Healthy eating advice from a Chinese medical perspective
involves a lot of common sense
with some unusual suggestions…
Chinese medicine understands digestion as the root of energy and blood production, and involves processes of transformation (huà 化) and transportation (yùn 運). Put simply, your digestion transforms food into material you can use, which is then transported to where it is useful.
Advice is based on an understanding of the nature of your digestive system and is designed to help you to work with it, not against it.
Cooked or raw, we prepare most food in some way to eat it. Normally we cut it up and often we heat it. This begins the transformation. There are simple principles to cooking that can help you get the most of your food – cooking changes the nature of food and the way it is cooked affects this.
The quality of food is affected by heat and time. Lower temps or shorter time generally causes less damage to your food. In general, to aid digestion some heating to start the process is a good idea and this is why the wok is central to Chinese cooking – food is heated quickly to start the process of breaking it down, without cooking long enough to destroy the nutrition contained within it.
Chewing and tasting food
Your teeth are central to the physiology of digestion and continue the process of transformation. The Stomach channel runs along the bottom jaw, supplying your teeth with energy and blood. The Colon channel runs along the top jaw.
The centre of the tongue relates to the organs of digestion and tasting your food tells your digestion what is coming and how to prepare for it. Some energy from food is also absorbed here.
Chewing and tasting your food are essential to good digestion.
Time of day
The physiology of your digestion is strongest from 7 to 11am. At night the body needs to detoxify, so less food in your stomach at the end of the day is better for your entire system.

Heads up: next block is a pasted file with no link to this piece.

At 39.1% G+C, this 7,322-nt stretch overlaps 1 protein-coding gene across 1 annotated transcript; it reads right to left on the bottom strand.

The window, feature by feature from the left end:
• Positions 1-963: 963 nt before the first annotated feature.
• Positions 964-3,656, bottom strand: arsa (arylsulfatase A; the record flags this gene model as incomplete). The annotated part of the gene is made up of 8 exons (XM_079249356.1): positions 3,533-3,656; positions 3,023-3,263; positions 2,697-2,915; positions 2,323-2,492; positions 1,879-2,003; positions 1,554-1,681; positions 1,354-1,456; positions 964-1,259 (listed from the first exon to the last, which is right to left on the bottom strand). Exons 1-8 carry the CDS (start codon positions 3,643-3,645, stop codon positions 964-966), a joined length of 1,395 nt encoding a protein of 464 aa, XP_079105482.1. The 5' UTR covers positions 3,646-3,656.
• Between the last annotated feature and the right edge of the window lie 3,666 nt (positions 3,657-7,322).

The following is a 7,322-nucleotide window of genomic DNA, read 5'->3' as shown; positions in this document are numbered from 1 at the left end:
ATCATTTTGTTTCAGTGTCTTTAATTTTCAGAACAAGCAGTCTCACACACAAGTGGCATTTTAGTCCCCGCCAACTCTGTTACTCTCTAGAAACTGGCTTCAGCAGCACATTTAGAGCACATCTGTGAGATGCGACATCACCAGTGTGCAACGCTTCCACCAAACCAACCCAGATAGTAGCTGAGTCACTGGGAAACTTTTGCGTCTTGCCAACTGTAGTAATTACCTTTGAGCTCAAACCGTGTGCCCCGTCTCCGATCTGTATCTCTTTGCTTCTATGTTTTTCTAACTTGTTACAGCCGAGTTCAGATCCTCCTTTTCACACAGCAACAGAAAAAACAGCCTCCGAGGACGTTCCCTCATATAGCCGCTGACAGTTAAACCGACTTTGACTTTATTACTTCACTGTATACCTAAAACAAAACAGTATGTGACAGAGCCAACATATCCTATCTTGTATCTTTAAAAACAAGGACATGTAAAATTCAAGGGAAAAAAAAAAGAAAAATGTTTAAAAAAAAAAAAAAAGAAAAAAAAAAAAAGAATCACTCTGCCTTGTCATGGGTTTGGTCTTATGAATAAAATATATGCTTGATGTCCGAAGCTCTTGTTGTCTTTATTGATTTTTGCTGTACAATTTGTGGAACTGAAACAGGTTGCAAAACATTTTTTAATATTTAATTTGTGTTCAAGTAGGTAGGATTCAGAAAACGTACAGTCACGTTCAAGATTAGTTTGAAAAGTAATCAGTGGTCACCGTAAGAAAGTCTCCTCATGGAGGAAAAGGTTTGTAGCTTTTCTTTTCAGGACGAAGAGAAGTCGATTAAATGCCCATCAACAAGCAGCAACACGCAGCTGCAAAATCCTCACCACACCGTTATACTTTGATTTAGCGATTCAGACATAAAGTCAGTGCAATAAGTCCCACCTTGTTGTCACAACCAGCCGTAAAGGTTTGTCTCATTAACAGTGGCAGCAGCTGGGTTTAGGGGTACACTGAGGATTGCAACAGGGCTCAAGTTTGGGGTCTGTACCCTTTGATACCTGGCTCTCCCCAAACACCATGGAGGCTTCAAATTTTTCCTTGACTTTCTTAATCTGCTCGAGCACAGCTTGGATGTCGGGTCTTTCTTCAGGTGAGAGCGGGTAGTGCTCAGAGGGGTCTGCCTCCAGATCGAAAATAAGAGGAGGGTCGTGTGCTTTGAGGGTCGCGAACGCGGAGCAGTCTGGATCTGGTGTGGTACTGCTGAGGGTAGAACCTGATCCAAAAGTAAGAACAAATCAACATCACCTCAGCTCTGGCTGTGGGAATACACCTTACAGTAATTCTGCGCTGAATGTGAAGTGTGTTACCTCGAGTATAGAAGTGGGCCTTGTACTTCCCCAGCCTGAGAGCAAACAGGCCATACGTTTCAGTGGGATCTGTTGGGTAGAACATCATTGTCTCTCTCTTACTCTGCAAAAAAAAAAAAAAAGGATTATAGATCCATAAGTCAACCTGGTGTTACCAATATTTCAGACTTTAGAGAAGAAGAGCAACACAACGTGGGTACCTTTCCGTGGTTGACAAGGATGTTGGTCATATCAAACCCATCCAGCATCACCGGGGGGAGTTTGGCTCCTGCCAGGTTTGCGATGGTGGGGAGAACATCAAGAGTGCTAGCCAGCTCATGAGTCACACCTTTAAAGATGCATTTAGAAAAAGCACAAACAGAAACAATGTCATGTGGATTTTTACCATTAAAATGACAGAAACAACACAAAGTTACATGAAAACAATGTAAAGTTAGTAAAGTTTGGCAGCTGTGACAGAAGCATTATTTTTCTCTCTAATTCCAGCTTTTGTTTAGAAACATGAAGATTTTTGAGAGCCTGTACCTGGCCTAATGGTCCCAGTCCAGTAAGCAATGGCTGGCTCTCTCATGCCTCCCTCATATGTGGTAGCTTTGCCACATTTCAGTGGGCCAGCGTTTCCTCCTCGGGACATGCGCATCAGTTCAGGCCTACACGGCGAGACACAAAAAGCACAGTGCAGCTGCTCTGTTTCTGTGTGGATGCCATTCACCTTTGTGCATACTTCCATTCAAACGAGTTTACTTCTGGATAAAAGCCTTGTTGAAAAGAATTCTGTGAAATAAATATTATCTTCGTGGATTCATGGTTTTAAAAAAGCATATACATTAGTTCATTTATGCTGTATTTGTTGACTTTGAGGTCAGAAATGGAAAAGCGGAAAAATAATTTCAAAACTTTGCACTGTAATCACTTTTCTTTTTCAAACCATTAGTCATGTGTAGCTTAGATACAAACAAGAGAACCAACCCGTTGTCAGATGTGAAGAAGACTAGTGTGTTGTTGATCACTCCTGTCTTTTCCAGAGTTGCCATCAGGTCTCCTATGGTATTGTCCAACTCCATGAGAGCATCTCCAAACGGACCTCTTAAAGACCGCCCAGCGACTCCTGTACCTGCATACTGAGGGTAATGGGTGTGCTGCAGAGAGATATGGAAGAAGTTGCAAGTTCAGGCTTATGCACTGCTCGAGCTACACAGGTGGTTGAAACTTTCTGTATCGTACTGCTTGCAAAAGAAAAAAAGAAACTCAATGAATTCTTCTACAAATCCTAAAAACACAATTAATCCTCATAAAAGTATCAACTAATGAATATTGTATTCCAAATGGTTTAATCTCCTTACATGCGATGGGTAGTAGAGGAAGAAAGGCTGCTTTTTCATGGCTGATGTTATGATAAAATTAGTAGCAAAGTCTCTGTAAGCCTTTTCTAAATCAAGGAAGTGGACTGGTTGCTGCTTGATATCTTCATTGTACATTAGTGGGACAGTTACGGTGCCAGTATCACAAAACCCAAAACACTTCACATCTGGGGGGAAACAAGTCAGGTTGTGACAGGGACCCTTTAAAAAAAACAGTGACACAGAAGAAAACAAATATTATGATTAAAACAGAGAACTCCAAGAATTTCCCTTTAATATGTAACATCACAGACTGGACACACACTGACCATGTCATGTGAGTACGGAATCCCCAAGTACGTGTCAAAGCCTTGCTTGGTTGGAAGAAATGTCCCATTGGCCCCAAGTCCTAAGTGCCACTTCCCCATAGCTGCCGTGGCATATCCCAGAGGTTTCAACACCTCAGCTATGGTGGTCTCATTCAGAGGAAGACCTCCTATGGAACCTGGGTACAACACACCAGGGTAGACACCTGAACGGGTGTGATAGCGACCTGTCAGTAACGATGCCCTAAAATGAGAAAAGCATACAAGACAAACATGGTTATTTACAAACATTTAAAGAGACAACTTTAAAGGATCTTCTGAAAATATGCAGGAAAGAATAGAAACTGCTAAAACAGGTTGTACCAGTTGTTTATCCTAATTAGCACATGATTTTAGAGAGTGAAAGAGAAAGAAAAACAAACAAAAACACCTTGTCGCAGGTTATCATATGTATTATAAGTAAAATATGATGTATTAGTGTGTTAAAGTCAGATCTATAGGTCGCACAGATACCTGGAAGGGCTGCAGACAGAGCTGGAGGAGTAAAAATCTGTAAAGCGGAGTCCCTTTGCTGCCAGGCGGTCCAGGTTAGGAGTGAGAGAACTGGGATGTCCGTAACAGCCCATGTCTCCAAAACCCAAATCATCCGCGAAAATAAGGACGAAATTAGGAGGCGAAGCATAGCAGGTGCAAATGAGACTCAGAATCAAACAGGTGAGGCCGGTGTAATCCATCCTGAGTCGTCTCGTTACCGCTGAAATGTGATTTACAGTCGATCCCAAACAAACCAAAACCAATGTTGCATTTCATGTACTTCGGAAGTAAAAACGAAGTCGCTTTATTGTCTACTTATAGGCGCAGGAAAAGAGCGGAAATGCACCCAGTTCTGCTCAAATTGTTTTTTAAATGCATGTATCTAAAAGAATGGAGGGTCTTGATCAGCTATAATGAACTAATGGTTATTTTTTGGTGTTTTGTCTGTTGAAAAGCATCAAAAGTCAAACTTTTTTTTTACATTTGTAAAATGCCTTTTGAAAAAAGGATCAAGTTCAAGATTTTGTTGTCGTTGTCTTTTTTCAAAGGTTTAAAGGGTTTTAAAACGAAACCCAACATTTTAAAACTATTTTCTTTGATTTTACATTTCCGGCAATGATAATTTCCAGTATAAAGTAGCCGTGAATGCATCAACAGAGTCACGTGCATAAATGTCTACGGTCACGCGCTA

As a result, it is advisable to eat a good breakfast, reasonable lunch and smaller dinner. Obviously this is not always possible but the more you can achieve this the better.
Heating up or cooling down foods alters the warming and cooling action of the food on your body. A cold person may want to eat warmer food, and in summer it may be helpful to eat cooler food.
Different foods also have different energetic effects once absorbed by your body. Some support the warming aspects of your physiology, some cool the body and some are neutral. These qualities can be worked with to support your system and we can discuss these.
Know what suits
Our systems are all different. We each have our own strengths and weaknesses. To maintain health your system requires a good supply, and the right balance, of the right foods.
The key is to understand your body and to eat foods that support your system, throughout the changing seasons, and avoid the foods that undermine it.
Support your system
Once you have established the right foods for you, the next step is making sure you support your digestive processes.
Here Chinese medicine has some important (mostly common sense) points to make:
- Your digestive system doesn’t likes to be cold or dry, so avoid too much cold or dry food, or cold drinks, especially in a cold climate.
- Leave space in your stomach. Overeating strains your digestion and will tire it (and you) out.
- Don’t flood your stomach with fluids during meals.
- Avoid unnatural, processed and refined food.
- Eat a varied diet, and avoid extremes.
- Eat as seasonally and locally as possible.
- Don’t eat too much, too late.
- Try not to eat on the go.
- Avoid eating when you’re feeling overly stressed or emotional.
Does quality matter?
For a variety of reasons much of modern food production is geared around quantity rather than quality.
Extensive farming practices rely on fertilisers and pesticides to produce higher yields. Many of these contain toxins and may accumulate in the body. Whilst eating organically is not always possible, it is important to be mindful about the quality of food you put into your body. These are the materials that you use to make new cells and which will circulate within your blood as nourishment.
It is my opinion that any meat you eat should at least be free-range.
What about raw food?
Raw food is good for helping to clear stagnation from their body and, as a result, people will often feel better initially when they start eating it but long-term it is considered to deplete the digestive system.
What about wheat and dairy?
It is true that wheat and dairy can be quite difficult for the body to transform and can cause congestion that may result in bloating or a feeling of tiredness. As with any substance, the less refined it is the better for your body. For example: wholemeal rather than white bread. Getting the right balance, based on your systemic needs, is something that we can work out.
What about sugar?
Sugar has an undermining effect on your digestive processes and as a result will affect energy levels and mood. My advice is to keep refined carbohydrates to a minimum.
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